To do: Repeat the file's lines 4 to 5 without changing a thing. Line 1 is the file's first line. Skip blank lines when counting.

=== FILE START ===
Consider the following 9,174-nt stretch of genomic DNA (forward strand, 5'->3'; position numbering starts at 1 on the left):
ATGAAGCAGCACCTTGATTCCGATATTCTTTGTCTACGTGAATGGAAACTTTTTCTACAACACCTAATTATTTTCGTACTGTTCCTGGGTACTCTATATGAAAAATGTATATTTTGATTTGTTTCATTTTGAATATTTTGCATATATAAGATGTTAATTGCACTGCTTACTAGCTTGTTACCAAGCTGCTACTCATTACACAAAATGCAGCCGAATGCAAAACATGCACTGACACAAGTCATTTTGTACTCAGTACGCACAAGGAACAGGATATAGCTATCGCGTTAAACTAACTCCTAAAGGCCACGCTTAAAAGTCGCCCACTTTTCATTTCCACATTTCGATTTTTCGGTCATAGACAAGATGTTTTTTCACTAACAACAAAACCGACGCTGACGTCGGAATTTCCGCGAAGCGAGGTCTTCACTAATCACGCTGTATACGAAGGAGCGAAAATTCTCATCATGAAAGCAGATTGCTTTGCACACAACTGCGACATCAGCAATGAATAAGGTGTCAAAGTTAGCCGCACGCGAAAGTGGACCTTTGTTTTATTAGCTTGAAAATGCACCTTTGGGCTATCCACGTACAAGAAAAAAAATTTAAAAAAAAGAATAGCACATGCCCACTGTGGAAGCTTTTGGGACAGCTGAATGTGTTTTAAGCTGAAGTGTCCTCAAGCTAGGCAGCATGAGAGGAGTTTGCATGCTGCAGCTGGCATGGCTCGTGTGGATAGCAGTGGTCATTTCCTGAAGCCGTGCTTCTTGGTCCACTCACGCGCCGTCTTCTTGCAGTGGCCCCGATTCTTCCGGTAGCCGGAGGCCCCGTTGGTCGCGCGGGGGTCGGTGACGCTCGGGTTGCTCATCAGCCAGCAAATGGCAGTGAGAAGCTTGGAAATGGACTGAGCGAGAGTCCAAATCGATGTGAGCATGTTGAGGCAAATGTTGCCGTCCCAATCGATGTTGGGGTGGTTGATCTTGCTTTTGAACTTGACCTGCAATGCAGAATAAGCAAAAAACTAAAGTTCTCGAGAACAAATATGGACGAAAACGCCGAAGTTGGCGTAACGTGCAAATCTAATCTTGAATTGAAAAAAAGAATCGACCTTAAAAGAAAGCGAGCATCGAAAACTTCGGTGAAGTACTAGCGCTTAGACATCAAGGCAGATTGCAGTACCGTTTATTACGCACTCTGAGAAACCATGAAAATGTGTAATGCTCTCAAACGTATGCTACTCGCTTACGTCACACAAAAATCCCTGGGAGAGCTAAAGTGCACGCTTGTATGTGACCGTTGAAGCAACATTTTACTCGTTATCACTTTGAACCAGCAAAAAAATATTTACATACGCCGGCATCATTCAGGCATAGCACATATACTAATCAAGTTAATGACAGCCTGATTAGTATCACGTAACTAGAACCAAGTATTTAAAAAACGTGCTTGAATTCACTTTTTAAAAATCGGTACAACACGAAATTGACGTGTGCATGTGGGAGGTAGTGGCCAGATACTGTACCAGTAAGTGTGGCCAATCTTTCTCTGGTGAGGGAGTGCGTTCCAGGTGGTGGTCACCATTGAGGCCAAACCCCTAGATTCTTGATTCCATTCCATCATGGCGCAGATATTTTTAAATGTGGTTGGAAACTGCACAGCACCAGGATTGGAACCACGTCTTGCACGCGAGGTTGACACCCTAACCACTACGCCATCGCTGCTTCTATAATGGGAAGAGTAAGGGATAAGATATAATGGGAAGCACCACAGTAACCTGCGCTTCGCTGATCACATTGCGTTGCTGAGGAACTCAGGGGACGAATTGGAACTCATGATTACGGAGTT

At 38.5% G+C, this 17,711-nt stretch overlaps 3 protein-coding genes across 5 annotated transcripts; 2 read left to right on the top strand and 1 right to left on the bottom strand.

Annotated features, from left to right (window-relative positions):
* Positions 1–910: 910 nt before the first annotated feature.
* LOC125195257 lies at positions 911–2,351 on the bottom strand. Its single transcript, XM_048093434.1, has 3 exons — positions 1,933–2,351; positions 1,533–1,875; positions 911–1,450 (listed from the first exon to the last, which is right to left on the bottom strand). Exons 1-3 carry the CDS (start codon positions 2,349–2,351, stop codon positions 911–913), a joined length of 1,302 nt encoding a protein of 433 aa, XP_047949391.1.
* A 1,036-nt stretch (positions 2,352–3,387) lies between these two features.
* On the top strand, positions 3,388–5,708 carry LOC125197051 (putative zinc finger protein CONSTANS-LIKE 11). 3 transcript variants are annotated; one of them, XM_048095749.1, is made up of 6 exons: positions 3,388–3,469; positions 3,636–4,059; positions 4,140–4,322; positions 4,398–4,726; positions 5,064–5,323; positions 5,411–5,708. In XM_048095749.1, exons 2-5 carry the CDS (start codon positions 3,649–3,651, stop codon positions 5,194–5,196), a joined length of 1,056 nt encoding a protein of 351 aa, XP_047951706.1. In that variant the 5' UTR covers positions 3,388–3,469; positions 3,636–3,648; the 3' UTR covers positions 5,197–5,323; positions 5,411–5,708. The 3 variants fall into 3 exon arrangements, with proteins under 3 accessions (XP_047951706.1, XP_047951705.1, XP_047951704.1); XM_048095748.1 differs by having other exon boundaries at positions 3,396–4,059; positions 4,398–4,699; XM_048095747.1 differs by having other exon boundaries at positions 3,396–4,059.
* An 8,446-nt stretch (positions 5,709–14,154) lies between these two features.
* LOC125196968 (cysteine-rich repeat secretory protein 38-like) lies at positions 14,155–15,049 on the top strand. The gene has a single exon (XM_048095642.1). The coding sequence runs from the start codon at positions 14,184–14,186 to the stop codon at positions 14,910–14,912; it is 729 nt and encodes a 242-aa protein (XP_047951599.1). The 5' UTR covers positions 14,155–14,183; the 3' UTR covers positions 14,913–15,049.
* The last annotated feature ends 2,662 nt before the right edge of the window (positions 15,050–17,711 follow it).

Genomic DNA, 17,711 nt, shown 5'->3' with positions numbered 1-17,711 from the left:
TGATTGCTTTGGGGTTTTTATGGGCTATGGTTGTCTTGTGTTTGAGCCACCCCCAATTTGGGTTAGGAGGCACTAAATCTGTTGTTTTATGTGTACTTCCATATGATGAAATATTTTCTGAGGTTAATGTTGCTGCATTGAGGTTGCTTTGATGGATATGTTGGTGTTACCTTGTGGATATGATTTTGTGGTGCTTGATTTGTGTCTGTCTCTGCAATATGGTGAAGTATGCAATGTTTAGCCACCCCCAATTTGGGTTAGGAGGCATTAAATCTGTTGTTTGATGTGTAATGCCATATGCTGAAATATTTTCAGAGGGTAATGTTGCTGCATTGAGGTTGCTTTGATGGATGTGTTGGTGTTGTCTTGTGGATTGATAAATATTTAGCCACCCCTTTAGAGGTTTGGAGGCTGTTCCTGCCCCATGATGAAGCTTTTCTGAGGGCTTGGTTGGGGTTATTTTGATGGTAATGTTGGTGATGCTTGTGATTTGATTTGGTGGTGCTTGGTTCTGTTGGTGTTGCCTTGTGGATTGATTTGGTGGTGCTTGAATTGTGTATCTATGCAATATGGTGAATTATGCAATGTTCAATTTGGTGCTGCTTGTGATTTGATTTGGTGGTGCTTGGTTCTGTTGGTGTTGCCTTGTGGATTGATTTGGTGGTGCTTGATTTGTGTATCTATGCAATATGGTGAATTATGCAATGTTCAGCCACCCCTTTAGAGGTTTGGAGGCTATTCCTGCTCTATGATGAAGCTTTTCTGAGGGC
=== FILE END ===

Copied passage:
Annotated features, from left to right (window-relative positions):
* Positions 1–910: 910 nt before the first annotated feature.